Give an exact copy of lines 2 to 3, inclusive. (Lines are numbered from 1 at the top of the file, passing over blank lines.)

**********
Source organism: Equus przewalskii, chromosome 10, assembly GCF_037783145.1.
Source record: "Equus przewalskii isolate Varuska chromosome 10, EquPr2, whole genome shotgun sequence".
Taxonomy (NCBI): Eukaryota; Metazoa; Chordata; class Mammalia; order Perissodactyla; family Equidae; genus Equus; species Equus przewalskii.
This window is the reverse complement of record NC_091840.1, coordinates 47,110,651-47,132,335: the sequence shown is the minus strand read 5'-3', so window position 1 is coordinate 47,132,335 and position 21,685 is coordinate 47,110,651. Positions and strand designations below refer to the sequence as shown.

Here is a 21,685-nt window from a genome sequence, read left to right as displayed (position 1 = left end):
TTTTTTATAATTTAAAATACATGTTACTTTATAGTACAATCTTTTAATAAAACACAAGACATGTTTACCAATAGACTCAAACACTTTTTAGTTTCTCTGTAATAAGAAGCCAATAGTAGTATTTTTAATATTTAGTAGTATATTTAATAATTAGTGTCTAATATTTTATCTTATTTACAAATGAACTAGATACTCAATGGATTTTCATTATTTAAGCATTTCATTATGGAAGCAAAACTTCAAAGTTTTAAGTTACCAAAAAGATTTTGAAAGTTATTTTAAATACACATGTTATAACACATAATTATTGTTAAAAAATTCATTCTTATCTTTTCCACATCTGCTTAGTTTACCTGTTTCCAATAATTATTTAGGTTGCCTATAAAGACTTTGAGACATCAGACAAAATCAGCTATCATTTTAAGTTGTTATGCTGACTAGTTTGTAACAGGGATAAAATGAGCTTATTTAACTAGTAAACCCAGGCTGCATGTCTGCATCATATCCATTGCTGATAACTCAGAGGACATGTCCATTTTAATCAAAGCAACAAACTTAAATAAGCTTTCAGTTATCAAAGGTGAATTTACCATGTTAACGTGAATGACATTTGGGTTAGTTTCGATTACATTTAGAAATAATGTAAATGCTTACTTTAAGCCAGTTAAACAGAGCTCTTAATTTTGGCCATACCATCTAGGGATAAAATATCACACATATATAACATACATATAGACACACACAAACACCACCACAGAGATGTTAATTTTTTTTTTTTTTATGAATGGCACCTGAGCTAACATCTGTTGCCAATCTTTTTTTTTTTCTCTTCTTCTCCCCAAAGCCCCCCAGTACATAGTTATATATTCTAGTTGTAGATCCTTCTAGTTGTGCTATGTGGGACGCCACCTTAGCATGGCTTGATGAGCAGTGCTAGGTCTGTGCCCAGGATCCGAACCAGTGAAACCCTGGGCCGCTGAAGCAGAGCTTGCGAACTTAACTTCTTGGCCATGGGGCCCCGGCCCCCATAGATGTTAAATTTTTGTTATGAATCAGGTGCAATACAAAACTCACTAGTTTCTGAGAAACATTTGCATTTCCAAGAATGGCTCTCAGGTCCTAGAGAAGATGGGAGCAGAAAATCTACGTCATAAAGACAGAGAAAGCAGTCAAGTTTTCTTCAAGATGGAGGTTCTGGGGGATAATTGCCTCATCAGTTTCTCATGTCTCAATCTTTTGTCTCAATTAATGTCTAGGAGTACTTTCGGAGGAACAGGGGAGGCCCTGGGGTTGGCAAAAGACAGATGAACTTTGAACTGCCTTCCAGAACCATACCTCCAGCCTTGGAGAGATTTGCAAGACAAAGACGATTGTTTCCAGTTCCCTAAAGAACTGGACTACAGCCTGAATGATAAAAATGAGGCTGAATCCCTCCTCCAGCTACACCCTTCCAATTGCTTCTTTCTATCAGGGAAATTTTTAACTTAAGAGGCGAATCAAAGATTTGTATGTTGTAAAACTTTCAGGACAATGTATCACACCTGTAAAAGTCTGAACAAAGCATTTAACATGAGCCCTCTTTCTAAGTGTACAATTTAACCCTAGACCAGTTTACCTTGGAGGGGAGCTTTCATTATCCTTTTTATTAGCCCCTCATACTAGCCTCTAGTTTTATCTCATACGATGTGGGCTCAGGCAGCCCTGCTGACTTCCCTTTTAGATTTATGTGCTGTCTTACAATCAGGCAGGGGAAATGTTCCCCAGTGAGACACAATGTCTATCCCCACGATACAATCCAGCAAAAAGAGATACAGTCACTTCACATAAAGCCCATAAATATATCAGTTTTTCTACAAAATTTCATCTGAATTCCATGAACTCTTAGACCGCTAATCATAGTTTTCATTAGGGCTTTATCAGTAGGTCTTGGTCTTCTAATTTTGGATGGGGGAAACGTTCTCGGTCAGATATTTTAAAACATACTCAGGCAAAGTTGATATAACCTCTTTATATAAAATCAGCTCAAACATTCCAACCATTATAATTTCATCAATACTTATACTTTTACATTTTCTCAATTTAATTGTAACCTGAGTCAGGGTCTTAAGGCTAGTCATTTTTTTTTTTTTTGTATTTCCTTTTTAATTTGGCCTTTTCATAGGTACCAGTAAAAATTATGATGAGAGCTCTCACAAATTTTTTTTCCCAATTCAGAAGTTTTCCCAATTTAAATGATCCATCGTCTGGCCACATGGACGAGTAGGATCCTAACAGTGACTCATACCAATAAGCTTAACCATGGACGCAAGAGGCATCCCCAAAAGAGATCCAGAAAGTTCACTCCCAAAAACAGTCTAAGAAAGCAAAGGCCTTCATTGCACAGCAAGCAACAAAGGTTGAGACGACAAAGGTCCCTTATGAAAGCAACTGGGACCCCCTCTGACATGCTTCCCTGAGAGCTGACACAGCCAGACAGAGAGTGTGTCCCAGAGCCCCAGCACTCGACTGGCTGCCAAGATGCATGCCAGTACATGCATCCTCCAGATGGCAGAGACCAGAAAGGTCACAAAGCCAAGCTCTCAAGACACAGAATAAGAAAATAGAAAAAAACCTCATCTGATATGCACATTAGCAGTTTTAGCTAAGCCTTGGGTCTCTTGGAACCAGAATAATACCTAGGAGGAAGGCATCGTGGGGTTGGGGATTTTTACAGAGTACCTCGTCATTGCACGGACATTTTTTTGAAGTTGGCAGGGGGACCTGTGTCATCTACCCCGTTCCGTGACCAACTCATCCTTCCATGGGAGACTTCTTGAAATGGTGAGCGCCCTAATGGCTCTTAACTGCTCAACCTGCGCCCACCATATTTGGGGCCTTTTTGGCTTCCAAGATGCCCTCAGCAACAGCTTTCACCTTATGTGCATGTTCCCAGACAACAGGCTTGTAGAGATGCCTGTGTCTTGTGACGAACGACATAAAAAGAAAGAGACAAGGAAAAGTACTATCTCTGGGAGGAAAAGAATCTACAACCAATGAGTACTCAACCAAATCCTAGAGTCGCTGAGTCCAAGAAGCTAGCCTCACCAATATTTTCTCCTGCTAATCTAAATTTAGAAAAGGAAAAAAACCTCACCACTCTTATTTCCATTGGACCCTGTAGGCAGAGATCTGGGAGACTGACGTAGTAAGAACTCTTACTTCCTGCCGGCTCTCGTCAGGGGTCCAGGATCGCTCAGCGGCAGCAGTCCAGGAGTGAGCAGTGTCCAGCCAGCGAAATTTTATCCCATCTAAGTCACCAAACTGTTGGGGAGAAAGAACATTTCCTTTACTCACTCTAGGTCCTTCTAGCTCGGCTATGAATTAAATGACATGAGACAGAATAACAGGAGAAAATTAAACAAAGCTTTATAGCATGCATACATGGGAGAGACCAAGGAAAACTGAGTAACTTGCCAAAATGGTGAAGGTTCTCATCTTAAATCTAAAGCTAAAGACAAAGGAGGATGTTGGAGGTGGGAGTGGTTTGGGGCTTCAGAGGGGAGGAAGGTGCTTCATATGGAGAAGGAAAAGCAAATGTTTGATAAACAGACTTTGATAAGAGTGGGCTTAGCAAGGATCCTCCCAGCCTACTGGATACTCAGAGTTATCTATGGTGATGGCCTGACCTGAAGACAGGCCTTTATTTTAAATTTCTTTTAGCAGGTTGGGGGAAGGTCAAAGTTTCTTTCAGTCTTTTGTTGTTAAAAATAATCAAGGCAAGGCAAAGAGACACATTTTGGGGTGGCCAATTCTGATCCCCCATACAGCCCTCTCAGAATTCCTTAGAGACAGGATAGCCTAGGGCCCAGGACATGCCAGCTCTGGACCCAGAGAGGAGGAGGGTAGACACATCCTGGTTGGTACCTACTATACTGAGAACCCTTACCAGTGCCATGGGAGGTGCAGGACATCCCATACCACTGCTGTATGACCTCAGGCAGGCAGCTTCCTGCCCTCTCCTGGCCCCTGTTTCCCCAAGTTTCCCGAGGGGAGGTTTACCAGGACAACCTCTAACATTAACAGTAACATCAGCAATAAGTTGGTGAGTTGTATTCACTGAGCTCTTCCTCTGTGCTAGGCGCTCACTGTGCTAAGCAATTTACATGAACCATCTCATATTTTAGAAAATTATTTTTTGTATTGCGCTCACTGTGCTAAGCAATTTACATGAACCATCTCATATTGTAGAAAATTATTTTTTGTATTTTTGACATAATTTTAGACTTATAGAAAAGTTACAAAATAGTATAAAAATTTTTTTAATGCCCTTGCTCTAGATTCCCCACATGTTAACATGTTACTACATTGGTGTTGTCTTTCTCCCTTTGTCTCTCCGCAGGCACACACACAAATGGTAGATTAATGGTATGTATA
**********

Source record: "Equus przewalskii isolate Varuska chromosome 10, EquPr2, whole genome shotgun sequence".
Taxonomy (NCBI): Eukaryota; Metazoa; Chordata; class Mammalia; order Perissodactyla; family Equidae; genus Equus; species Equus przewalskii.